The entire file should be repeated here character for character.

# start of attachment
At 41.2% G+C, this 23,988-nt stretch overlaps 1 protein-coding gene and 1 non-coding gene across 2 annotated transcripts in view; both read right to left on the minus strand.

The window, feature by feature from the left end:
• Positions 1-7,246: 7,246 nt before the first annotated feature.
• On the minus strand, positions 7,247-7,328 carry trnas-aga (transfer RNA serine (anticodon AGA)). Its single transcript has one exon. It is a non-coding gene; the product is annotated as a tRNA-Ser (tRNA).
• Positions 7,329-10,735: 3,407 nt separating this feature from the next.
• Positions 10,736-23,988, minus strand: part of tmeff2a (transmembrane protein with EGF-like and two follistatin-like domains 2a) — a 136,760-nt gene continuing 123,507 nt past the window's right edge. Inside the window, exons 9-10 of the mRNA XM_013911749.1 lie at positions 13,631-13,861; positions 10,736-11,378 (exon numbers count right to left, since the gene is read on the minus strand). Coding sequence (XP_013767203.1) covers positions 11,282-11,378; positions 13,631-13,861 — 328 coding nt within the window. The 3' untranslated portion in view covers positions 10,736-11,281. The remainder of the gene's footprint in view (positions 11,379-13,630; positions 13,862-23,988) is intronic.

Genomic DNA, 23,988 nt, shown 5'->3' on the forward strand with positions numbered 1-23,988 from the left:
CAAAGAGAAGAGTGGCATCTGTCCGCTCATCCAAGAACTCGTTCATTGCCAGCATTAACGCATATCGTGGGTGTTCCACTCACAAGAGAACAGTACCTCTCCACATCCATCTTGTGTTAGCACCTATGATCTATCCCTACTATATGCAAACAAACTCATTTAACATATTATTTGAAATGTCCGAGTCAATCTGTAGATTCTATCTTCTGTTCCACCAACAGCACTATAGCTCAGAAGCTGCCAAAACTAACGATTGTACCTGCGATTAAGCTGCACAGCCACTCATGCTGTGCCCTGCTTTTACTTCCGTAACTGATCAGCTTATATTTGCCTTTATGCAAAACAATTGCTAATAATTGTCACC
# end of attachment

At 41.2% G+C, this 23,988-nt stretch overlaps 1 protein-coding gene and 1 non-coding gene across 2 annotated transcripts in view; both read right to left on the minus strand.

The window, feature by feature from the left end:
• Positions 1-7,246: 7,246 nt before the first annotated feature.
• On the minus strand, positions 7,247-7,328 carry trnas-aga (transfer RNA serine (anticodon AGA)). Its single transcript has one exon. It is a non-coding gene; the product is annotated as a tRNA-Ser (tRNA).
• Positions 7,329-10,735: 3,407 nt separating this feature from the next.
• Positions 10,736-23,988, minus strand: part of tmeff2a (transmembrane protein with EGF-like and two follistatin-like domains 2a) — a 136,760-nt gene continuing 123,507 nt past the window's right edge. Inside the window, exons 9-10 of the mRNA XM_013911749.1 lie at positions 13,631-13,861; positions 10,736-11,378 (exon numbers count right to left, since the gene is read on the minus strand). Coding sequence (XP_013767203.1) covers positions 11,282-11,378; positions 13,631-13,861 — 328 coding nt within the window. The 3' untranslated portion in view covers positions 10,736-11,281. The remainder of the gene's footprint in view (positions 11,379-13,630; positions 13,862-23,988) is intronic.

Genomic DNA, 23,988 nt, shown 5'->3' on the forward strand with positions numbered 1-23,988 from the left:
CAAAGAGAAGAGTGGCATCTGTCCGCTCATCCAAGAACTCGTTCATTGCCAGCATTAACGCATATCGTGGGTGTTCCACTCACAAGAGAACAGTACCTCTCCACATCCATCTTGTGTTAGCACCTATGATCTATCCCTACTATATGCAAACAAACTCATTTAACATATTATTTGAAATGTCCGAGTCAATCTGTAGATTCTATCTTCTGTTCCACCAACAGCACTATAGCTCAGAAGCTGCCAAAACTAACGATTGTACCTGCGATTAAGCTGCACAGCCACTCATGCTGTGCCCTGCTTTTACTTCCGTAACTGATCAGCTTATATTTGCCTTTATGCAAAACAATTGCTAATAATTGTCACC